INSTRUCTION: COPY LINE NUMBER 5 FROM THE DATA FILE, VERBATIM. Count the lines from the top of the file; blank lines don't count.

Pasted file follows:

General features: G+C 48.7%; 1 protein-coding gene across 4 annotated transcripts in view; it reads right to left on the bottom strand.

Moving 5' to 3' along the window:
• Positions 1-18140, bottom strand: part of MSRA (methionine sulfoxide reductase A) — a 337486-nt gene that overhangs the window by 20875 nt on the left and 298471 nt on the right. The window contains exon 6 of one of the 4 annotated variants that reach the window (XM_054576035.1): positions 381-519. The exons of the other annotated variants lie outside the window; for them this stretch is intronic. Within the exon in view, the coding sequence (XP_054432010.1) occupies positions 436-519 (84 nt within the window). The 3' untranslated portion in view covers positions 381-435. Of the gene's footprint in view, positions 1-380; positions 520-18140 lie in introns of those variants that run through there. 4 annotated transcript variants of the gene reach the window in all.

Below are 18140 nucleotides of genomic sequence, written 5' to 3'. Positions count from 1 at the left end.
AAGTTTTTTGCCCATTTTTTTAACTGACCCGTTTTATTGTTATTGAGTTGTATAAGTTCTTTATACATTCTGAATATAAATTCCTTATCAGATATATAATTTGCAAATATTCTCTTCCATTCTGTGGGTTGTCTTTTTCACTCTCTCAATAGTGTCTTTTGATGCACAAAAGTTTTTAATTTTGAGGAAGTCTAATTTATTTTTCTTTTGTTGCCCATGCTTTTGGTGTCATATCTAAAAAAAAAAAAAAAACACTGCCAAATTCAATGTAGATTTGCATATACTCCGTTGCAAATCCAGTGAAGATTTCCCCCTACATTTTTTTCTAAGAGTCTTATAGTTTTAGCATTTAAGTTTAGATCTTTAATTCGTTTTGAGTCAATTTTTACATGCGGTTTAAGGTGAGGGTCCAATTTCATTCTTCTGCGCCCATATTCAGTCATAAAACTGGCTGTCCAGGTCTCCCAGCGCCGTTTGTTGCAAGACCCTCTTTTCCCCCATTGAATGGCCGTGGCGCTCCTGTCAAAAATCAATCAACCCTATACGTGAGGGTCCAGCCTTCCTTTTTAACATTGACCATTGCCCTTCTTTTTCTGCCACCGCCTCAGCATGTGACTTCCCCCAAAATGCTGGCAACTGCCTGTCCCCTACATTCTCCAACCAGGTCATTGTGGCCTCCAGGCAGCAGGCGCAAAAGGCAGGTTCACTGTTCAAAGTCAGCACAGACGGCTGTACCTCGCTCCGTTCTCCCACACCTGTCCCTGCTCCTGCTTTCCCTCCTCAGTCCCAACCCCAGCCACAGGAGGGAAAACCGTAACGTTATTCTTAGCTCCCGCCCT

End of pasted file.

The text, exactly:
AAGTTTTTTGCCCATTTTTTTAACTGACCCGTTTTATTGTTATTGAGTTGTATAAGTTCTTTATACATTCTGAATATAAATTCCTTATCAGATATATAATTTGCAAATATTCTCTTCCATTCTGTGGGTTGTCTTTTTCACTCTCTCAATAGTGTCTTTTGATGCACAAAAGTTTTTAATTTTGAGGAAGTCTAATTTATTTTTCTTTTGTTGCCCATGCTTTTGGTGTCATATCTAAAAAAAAAAAAAAAACACTGCCAAATTCAATGTAGATTTGCATATACTCCGTTGCAAATCCAGTGAAGATTTCCCCCTACATTTTTTTCTAAGAGTCTTATAGTTTTAGCATTTAAGTTTAGATCTTTAATTCGTTTTGAGTCAATTTTTACATGCGGTTTAAGGTGAGGGTCCAATTTCATTCTTCTGCGCCCATATTCAGTCATAAAACTGGCTGTCCAGGTCTCCCAGCGCCGTTTGTTGCAAGACCCTCTTTTCCCCCATTGAATGGCCGTGGCGCTCCTGTCAAAAATCAATCAACCCTATACGTGAGGGTCCAGCCTTCCTTTTTAACATTGACCATTGCCCTTCTTTTTCTGCCACCGCCTCAGCATGTGACTTCCCCCAAAATGCTGGCAACTGCCTGTCCCCTACATTCTCCAACCAGGTCATTGTGGCCTCCAGGCAGCAGGCGCAAAAGGCAGGTTCACTGTTCAAAGTCAGCACAGACGGCTGTACCTCGCTCCGTTCTCCCACACCTGTCCCTGCTCCTGCTTTCCCTCCTCAGTCCCAACCCCAGCCACAGGAGGGAAAACCGTAACGTTATTCTTAGCTCCCGCCCT